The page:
Treatment for the Supply of Commercial Land/Building by an Individual
Many individual owners of commercial property or land face confusion regarding whether they need to register for Goods and Services Tax (GST). The Royal Malaysian Customs issued a new guideline in April 2016 stating that if an individual owns commercial property or land at any point after 1 April 2015, they may be subject to registering as a GST registered person. Any disposal of the commercial property/land will be subjected to account for GST.
Summary of Treatment for the Supply of Commercial Land/Building by an Individual
However, the guideline was suspended until further notice on 18 April 2016, leaving the GST status of commercial property/land disposal by individual owners unknown.
GST Revision Notes and Common Mistakes
Since the implementation of GST in Malaysia, many small and medium-sized enterprises (SMEs) have faced challenges in complying with the regulations. Cheng & Co has identified several common mistakes made by SMEs and areas of confusion:
Tax Invoice Format
SMEs must ensure that their tax invoice format complies with the samples given by the Royal Malaysian Customs. The guide advises inserting the wording “GST” in the tax invoice’s Rate of GST column. Failure to comply with the format may result in a fine not exceeding RM30,000 or a jail term of not exceeding two years or both upon conviction.
Claim Input Tax
While the GST Act 2014 allows for claiming input tax within six years from the date of the tax invoice, the Royal Malaysian Customs has added an additional condition that input tax must be claimed within one year from the date of holding the tax invoice.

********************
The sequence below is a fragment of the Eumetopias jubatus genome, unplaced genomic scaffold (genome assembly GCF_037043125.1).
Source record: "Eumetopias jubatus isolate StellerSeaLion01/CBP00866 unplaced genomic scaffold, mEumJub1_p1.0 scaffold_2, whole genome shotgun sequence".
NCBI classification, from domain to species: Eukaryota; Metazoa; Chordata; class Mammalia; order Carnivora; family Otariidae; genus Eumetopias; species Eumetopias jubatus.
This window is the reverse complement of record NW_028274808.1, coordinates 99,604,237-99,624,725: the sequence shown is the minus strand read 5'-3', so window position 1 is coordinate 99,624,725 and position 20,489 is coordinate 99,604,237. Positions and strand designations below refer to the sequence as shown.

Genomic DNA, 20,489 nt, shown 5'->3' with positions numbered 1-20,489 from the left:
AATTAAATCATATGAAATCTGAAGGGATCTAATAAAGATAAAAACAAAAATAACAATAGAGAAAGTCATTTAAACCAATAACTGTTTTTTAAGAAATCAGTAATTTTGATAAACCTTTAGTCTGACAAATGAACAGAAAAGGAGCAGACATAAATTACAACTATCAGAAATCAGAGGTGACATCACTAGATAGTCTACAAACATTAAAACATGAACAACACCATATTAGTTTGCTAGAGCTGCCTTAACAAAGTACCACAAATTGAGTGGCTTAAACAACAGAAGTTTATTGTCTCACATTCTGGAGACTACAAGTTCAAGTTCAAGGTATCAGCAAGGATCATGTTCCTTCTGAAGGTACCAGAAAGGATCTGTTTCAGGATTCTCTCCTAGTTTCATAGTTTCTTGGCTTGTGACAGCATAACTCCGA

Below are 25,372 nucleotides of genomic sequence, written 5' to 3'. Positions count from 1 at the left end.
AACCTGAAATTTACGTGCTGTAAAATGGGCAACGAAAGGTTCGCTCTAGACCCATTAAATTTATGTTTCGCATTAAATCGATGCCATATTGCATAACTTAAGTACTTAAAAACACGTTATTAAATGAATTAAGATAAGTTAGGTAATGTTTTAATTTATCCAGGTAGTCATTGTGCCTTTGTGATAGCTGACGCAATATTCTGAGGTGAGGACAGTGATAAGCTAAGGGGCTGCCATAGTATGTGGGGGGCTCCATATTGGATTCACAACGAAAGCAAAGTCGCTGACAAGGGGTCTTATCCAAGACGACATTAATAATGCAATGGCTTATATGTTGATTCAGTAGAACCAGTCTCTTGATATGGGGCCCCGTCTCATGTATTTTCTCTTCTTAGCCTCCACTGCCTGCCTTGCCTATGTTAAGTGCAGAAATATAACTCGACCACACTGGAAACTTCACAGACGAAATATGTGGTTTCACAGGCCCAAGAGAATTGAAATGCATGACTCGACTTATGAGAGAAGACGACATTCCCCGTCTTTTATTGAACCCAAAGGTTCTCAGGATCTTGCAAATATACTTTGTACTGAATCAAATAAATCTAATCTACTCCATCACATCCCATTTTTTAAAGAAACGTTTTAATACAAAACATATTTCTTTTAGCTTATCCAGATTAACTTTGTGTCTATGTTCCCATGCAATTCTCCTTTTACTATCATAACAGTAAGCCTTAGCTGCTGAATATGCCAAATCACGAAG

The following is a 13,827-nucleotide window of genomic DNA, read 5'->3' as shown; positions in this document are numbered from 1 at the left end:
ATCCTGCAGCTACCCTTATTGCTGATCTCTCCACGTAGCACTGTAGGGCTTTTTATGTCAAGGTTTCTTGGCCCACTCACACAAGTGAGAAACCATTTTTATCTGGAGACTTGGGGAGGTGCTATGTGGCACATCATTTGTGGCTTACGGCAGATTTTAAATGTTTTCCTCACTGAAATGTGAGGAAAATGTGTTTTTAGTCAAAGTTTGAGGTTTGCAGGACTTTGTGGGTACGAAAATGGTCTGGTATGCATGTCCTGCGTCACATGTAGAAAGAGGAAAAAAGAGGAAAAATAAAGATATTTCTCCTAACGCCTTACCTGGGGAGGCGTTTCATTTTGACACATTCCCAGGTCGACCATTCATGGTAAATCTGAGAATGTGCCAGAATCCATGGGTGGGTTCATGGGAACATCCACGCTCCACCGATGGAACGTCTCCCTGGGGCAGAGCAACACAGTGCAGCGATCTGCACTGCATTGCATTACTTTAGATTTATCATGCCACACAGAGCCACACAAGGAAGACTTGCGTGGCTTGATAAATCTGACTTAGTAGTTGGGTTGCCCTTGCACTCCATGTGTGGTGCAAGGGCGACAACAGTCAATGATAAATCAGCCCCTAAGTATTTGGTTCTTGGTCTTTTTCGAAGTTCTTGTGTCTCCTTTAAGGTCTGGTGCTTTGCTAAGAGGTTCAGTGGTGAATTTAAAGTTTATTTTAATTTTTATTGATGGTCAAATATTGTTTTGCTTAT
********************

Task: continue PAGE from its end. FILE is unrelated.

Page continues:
Regardless of whether the input tax was claimed during purchase, GST must be accounted for when goods worth more than RM500 are given as a gift. If goods are acquired for free and given away for free, GST does not need to be accounted for.
Reimbursement vs Disbursement
The GST treatment for disbursement and reimbursement differs. Disbursement is not entitled to charge service tax, while reimbursement is entitled to charge GST and can be claimed for input tax.
|Not a supply
|Is a supply (entitled to charge GST)
|Not entitled for input tax claim
|Entitled for input tax claim
The difference between disbursement and reimbursement are as follows:
|Incur expenses as an agent acting on behalf of the client.
|Incur expenses as a principal.
|The client is the recipient of the supply (invoice is in the client’s name).
|The client is not the recipient of the supply (invoice is in the principal’s name).
|The client is the person responsible to pay for the supply.
|The principal is the person responsible to pay for the supply.
|The payment is authorised by the client.
|The payment is not authorised by the client.
|The client knew that the supply is made by a third party.
|The client has no knowledge that the supply is made by a third party.
|The exact amount is claimed from the client and the agent has no right to alter or add on the value of the supply.
|The principal has the right to alter or add on the value of the supply.
|The payment is clearly an additional to the supply made to the client.
|The payment is for the supply made to the client.
Disposal of Asset
Disposal of assets is considered a taxable supply and requires accounting for GST once registered. Motor vehicles purchased before 1 April 2015 require charging GST, while those purchased on or after 1 April 2015 do not require accounting for GST if the GST was not claimed during purchase.
Too Many Tax Codes!
Navigating the numerous GST tax codes in Malaysia can be a daunting task. With 10 tax codes for supply and 13 tax codes for acquisition, it’s no wonder that some of the codes, such as ZRL vs ES, OS vs RS, ZP vs EP, NR vs EP, and TX_C, can be confusing to taxpayers. Additionally, there are many GST errors and notes to avoid, and it’s essential to address any GST storage issues and prepare for GST audits. If you have any questions or concerns, please don’t hesitate to reach out to our Cheng & Co GST Team for assistance.